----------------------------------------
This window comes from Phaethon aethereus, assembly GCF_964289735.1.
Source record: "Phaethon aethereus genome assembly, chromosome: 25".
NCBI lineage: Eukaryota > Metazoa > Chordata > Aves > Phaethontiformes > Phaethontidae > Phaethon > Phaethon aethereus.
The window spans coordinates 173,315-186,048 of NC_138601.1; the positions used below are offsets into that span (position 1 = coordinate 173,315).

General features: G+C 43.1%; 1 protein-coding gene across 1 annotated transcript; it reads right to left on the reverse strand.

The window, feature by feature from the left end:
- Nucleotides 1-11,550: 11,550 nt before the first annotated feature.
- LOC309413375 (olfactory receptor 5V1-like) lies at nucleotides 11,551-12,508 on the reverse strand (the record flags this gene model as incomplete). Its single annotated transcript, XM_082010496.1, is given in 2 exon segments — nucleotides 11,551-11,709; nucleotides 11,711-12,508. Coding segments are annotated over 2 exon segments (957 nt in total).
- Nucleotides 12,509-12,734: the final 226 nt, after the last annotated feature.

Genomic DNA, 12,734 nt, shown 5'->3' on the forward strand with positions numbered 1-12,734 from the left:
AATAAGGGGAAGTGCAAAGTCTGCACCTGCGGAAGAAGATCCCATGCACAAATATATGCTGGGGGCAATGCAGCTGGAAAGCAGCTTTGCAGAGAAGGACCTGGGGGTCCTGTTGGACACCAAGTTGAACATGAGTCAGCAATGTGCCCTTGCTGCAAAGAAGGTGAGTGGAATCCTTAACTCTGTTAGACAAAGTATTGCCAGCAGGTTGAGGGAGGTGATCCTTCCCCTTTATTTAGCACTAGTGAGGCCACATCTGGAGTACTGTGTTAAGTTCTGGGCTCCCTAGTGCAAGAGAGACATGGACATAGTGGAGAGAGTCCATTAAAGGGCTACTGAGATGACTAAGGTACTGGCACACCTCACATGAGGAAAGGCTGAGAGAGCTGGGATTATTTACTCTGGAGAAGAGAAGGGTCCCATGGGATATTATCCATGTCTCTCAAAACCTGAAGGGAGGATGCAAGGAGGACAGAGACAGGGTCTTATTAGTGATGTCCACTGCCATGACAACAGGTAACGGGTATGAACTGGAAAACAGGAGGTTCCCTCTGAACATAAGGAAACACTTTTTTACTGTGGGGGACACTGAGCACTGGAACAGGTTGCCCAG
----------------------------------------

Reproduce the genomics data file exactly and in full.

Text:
This window comes from Phaethon aethereus, assembly GCF_964289735.1.
Source record: "Phaethon aethereus genome assembly, chromosome: 25".
NCBI lineage: Eukaryota > Metazoa > Chordata > Aves > Phaethontiformes > Phaethontidae > Phaethon > Phaethon aethereus.
The window spans coordinates 173,315-186,048 of NC_138601.1; the positions used below are offsets into that span (position 1 = coordinate 173,315).

General features: G+C 43.1%; 1 protein-coding gene across 1 annotated transcript; it reads right to left on the reverse strand.

The window, feature by feature from the left end:
- Nucleotides 1-11,550: 11,550 nt before the first annotated feature.
- LOC309413375 (olfactory receptor 5V1-like) lies at nucleotides 11,551-12,508 on the reverse strand (the record flags this gene model as incomplete). Its single annotated transcript, XM_082010496.1, is given in 2 exon segments — nucleotides 11,551-11,709; nucleotides 11,711-12,508. Coding segments are annotated over 2 exon segments (957 nt in total).
- Nucleotides 12,509-12,734: the final 226 nt, after the last annotated feature.

Genomic DNA, 12,734 nt, shown 5'->3' on the forward strand with positions numbered 1-12,734 from the left:
AATAAGGGGAAGTGCAAAGTCTGCACCTGCGGAAGAAGATCCCATGCACAAATATATGCTGGGGGCAATGCAGCTGGAAAGCAGCTTTGCAGAGAAGGACCTGGGGGTCCTGTTGGACACCAAGTTGAACATGAGTCAGCAATGTGCCCTTGCTGCAAAGAAGGTGAGTGGAATCCTTAACTCTGTTAGACAAAGTATTGCCAGCAGGTTGAGGGAGGTGATCCTTCCCCTTTATTTAGCACTAGTGAGGCCACATCTGGAGTACTGTGTTAAGTTCTGGGCTCCCTAGTGCAAGAGAGACATGGACATAGTGGAGAGAGTCCATTAAAGGGCTACTGAGATGACTAAGGTACTGGCACACCTCACATGAGGAAAGGCTGAGAGAGCTGGGATTATTTACTCTGGAGAAGAGAAGGGTCCCATGGGATATTATCCATGTCTCTCAAAACCTGAAGGGAGGATGCAAGGAGGACAGAGACAGGGTCTTATTAGTGATGTCCACTGCCATGACAACAGGTAACGGGTATGAACTGGAAAACAGGAGGTTCCCTCTGAACATAAGGAAACACTTTTTTACTGTGGGGGACACTGAGCACTGGAACAGGTTGCCCAG